When Greg Weber took over leadership of the Buffalo Marathon, he didn’t want to just put on a great race. Nor did he only want to donate proceeds of the race to nonprofit organizations.
Weber had bigger ideas.
He wanted the marathon to become a community event, intertwined with the fabric of Buffalo and Western New York.
The next step toward that goal happens this year as the marathon has revamped its relay and partnered with the Kaleida Health Foundation.
This year, the relay will be called the Heart to Heart Relay. Teams of up to four people will tackle the marathon course while fundraising for cardiac research and care at Buffalo General Medical Center and Gates Vascular Institute.
“The longstanding vision of the Buffalo Marathon is to improve the well-being of our community,” Weber said. “A big part of that is promoting a healthy lifestyle. Partnering with Kaleida Health to create the Heart to Heart Relay to bring awareness to treating and curing heart disease is a perfect partnership to achieve that goal.”
And it’s a perfect fit for Kaleida Health as well.
“At the foundation, it’s our job to raise both awareness about the health of a community and the health services we provide and also to raise the funding to support those services,” said Carol Horton, vice president of the Kaledia Health Foundation. “At Gates Vascular Institute, they’re doing so many groundbreaking and world-renowned procedures that people in Western New York aren’t even aware of. We are training surgeons from all over the world every week. There’s really no reason to go to the Cleveland Clinic anymore or New York City or Boston. Gates Vascular has some of the leading world technology for treating cardiovascular disease.”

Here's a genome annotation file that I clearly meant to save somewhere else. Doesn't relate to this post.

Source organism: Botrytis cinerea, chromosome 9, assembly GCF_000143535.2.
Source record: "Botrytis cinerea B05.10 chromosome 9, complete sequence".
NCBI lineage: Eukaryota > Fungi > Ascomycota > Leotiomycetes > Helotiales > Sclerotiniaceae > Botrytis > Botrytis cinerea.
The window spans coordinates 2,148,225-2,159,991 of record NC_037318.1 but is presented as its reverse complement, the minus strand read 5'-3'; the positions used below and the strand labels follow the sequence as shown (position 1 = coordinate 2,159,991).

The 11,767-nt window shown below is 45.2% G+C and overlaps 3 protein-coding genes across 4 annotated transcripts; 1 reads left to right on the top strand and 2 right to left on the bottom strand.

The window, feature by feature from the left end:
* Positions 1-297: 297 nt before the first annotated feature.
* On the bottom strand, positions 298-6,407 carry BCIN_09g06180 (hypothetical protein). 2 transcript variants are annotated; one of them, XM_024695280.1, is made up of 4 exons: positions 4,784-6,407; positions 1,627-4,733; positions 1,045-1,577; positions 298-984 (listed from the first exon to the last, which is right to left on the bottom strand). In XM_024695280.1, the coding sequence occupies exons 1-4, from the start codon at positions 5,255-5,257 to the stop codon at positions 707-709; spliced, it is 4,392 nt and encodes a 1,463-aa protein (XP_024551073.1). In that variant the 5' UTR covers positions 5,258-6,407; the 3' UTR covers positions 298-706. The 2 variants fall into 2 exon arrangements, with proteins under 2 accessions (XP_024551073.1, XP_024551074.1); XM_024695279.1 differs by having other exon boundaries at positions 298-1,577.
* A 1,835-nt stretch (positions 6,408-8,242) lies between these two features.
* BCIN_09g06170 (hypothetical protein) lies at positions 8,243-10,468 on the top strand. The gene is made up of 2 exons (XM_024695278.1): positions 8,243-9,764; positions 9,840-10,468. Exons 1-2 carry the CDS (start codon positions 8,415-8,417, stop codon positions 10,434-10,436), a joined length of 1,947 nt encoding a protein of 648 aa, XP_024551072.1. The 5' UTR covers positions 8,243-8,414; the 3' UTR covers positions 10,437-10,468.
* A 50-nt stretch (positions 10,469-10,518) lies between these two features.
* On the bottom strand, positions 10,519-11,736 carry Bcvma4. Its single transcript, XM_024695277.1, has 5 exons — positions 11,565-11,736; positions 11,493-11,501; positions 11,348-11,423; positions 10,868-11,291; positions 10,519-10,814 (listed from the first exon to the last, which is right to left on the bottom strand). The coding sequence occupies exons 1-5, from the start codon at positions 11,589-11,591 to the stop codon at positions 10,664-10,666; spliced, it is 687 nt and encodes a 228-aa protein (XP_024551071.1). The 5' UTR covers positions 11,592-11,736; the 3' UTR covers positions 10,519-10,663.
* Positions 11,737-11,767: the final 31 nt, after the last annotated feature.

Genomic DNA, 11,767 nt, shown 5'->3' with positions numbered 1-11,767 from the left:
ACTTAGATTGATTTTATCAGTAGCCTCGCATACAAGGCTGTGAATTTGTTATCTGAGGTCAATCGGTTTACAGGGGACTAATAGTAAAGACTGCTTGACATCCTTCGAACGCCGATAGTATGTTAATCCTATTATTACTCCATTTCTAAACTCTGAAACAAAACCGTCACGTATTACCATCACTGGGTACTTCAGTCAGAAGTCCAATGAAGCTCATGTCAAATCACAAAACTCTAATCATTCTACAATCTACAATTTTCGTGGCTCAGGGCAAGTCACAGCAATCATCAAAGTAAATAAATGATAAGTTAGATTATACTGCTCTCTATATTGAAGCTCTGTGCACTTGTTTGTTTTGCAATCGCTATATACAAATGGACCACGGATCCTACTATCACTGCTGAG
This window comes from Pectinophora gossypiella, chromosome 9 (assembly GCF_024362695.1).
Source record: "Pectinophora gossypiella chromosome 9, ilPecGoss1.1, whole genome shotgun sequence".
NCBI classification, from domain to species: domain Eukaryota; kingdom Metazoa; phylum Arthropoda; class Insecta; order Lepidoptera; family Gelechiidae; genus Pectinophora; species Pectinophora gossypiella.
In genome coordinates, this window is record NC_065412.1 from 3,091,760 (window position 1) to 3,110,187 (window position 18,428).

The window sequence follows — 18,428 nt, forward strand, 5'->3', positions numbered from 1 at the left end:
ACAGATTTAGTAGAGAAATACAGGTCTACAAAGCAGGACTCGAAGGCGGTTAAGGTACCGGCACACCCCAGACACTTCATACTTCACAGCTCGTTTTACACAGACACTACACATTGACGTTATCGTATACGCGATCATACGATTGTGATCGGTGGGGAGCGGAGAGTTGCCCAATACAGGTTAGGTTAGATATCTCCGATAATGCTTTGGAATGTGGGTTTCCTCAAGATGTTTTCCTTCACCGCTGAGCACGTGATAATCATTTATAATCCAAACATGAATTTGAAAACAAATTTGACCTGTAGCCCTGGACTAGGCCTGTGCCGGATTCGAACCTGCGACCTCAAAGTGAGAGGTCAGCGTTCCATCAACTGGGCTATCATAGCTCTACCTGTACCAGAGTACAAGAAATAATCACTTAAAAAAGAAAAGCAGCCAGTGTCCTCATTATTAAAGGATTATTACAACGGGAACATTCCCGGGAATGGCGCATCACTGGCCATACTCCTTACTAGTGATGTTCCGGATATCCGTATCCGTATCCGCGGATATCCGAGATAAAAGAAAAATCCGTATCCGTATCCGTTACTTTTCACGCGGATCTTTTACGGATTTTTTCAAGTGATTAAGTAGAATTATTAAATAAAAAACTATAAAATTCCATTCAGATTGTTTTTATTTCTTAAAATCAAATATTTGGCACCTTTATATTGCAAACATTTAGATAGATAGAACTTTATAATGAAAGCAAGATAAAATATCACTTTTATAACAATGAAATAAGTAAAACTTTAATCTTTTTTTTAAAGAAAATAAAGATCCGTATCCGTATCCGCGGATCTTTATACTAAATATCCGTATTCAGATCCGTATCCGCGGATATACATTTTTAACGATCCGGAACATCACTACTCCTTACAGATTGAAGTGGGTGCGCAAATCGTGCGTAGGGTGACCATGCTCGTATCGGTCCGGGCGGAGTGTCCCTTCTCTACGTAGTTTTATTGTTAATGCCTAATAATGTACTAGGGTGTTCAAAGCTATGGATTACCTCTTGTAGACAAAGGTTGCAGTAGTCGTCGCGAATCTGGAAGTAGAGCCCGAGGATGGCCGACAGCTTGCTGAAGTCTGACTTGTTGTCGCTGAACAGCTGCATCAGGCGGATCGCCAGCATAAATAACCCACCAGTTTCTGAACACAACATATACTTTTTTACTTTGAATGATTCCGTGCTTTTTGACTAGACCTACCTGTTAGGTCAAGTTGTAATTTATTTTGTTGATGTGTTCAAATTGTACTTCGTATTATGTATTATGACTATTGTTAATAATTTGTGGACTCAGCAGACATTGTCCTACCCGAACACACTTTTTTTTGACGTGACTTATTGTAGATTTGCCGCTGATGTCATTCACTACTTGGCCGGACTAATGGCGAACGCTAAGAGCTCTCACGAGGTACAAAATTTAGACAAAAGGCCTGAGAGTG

While the relay is an opportunity to tell more people in Western New York about the cardiac technology and skill that resides in Buffalo, it’s also an opportunity to talk about heart health and the ways in which people can take control of their own story.
“Heart disease, unfortunately, is the leading cause of death in the United States and it’s even proportionately higher here in Western New York,” Horton said. “And while a lot of it is genetics, a lot of it is also very preventable.
“What better way to keep your heart healthy than through cardiovascular exercise. More people can run six or seven miles as opposed to a whole marathon, but you still get the whole marathon experience.”
For the Heart to Heart Marathon Relay, each team must have between two and four people. Team registration is $100 and collectively the team must raise $1,000 by May 25. Online fundraising tools are available for runners after they register.
The relay will be on May 26 with exchange points at the 10K, 20K, and 30K marks. The first three legs will be 6.2 miles and the final leg will be 7.6 miles. All finishers will receive a custom medal with additional awards for those who reach team fundraising levels of $2,500, $5,000, and $10,000 along with an award for the top fundraising team.
Registration and more details are available at buffalomarathon.com.
Sunday, Feb. 10
- Checkers A.C. Come In From The Cold Indoor Track meet, 3 p.m., Buffalo State College Sports Arena
Monday, Feb. 11
- Jackrabbit Snowshoe Series No. 4, 2 mile and 1 mile cross country, 6:30 pm., Kissing Bridge
Saturday, Feb. 16
- Beast of Burden, 100 miles, 50 miles, 25 miles, 10 a.m., Widewaters Marina, 718 Market St., Lockport
Sunday, Feb. 24
- Polar Bear 5K, 10 a.m., Olcott Fire Company, 1691 Lockport-Olcott Road, Olcott
Saturday, March 2
- Shamrock Run, 5K, Noon, Old First Ward Community Center, 62 Republic St.
Saturday, March 16
- St. Patrick's Dash, 3 miles, 9:15 a.m., Northwest Arena, 319 W. Third St., Jamestown
Sunday, March 17
- St. Patrick's Day Rock'n 5K, noon, Youngstown Volunteer Fire Co., 625 Third St., Youngstown
Saturday, March 23
- The Mustache March, 5K, 10 a.m., Mang Park, Mang Avenue, Kenmore
Sunday, March 24
- Canisius Chilly Challenge, 5K, 10 a.m., Canisius High School, 1180 Delaware Ave.